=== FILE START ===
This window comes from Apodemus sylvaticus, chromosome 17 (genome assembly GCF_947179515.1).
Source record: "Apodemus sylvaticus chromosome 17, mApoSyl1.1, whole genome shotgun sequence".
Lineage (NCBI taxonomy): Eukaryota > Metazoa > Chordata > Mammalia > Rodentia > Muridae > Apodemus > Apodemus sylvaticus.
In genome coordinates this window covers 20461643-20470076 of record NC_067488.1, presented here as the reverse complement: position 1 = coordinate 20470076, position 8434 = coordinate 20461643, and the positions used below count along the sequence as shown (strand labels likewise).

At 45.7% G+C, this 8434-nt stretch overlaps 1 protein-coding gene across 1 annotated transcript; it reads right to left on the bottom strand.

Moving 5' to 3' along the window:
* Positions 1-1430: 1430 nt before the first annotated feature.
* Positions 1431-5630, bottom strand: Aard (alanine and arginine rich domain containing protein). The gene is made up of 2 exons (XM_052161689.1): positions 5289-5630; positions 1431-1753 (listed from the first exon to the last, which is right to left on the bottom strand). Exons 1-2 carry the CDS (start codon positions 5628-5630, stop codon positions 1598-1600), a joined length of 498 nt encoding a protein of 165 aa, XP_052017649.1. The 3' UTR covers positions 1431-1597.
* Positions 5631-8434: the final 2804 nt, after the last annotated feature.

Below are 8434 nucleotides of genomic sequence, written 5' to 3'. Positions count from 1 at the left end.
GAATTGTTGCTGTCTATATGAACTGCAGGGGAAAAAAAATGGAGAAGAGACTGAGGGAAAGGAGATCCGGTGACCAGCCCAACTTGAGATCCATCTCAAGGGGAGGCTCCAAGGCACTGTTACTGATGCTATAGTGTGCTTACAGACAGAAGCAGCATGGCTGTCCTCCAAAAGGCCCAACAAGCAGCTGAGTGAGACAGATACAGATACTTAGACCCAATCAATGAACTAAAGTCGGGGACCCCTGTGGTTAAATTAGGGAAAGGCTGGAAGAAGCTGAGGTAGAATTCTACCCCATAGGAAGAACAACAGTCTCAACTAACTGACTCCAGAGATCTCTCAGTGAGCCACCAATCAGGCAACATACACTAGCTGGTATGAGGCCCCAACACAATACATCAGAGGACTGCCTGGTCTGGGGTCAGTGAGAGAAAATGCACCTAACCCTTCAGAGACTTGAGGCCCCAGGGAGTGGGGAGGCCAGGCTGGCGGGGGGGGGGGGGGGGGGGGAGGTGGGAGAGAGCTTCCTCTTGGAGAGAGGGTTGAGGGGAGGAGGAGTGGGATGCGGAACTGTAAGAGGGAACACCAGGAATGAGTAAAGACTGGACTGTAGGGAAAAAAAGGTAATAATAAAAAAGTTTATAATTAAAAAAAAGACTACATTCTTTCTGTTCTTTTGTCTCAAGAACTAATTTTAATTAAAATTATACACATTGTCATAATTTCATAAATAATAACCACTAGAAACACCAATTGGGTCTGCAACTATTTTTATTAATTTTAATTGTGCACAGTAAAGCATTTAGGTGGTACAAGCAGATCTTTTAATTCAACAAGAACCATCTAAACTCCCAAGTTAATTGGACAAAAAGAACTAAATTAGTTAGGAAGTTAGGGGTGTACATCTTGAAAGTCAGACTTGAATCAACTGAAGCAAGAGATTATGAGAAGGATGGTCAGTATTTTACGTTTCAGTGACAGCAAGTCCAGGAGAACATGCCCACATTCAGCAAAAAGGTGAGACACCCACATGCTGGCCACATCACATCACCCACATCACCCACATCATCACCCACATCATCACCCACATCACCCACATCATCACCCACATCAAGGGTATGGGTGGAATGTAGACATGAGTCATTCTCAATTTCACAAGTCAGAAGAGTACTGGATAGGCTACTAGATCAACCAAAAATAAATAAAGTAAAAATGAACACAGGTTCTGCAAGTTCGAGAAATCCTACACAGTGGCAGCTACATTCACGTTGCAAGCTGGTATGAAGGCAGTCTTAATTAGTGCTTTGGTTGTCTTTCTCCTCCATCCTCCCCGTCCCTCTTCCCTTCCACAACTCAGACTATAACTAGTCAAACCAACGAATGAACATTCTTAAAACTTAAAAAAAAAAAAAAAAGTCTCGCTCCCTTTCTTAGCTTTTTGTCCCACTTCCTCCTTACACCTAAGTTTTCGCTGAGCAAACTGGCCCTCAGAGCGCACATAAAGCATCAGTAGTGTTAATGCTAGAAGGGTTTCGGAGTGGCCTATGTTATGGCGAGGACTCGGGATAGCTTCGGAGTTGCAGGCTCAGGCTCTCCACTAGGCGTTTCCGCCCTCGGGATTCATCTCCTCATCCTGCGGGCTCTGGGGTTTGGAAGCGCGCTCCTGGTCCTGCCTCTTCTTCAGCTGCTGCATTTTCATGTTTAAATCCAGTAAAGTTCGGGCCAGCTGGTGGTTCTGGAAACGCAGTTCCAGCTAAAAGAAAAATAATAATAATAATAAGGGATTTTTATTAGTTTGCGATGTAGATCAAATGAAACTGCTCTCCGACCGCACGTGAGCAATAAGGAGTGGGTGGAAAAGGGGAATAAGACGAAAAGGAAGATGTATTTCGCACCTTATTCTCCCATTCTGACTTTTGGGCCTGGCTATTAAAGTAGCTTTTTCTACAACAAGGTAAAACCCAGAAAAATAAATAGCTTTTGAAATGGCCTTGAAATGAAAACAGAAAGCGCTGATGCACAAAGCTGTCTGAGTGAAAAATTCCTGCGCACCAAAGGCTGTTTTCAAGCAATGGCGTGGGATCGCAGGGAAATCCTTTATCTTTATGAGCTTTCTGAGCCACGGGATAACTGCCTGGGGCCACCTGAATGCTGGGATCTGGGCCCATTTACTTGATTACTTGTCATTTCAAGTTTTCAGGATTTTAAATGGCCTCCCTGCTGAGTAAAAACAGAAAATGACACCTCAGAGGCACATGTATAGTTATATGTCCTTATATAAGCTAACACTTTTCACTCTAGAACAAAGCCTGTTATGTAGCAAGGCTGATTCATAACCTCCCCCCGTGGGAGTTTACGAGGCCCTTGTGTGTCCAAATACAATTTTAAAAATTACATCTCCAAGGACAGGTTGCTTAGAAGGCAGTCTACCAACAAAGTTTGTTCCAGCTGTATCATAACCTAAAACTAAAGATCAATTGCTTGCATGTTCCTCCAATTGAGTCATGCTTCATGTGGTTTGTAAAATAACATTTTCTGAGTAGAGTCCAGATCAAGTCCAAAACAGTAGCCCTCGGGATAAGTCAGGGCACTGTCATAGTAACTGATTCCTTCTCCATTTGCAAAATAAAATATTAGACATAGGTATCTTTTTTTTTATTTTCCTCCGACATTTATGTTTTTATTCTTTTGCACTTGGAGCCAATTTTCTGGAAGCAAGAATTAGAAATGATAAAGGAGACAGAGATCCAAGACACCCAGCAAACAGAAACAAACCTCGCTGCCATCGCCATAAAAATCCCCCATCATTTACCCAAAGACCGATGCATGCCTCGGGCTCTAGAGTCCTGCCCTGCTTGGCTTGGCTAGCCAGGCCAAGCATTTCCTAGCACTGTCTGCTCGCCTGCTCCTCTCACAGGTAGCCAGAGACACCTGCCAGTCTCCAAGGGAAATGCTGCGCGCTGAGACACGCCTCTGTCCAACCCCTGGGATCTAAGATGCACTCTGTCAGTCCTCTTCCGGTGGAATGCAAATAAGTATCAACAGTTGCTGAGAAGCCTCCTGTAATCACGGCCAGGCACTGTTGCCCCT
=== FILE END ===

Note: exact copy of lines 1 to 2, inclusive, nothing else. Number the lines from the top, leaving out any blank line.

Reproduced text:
This window comes from Apodemus sylvaticus, chromosome 17 (genome assembly GCF_947179515.1).
Source record: "Apodemus sylvaticus chromosome 17, mApoSyl1.1, whole genome shotgun sequence".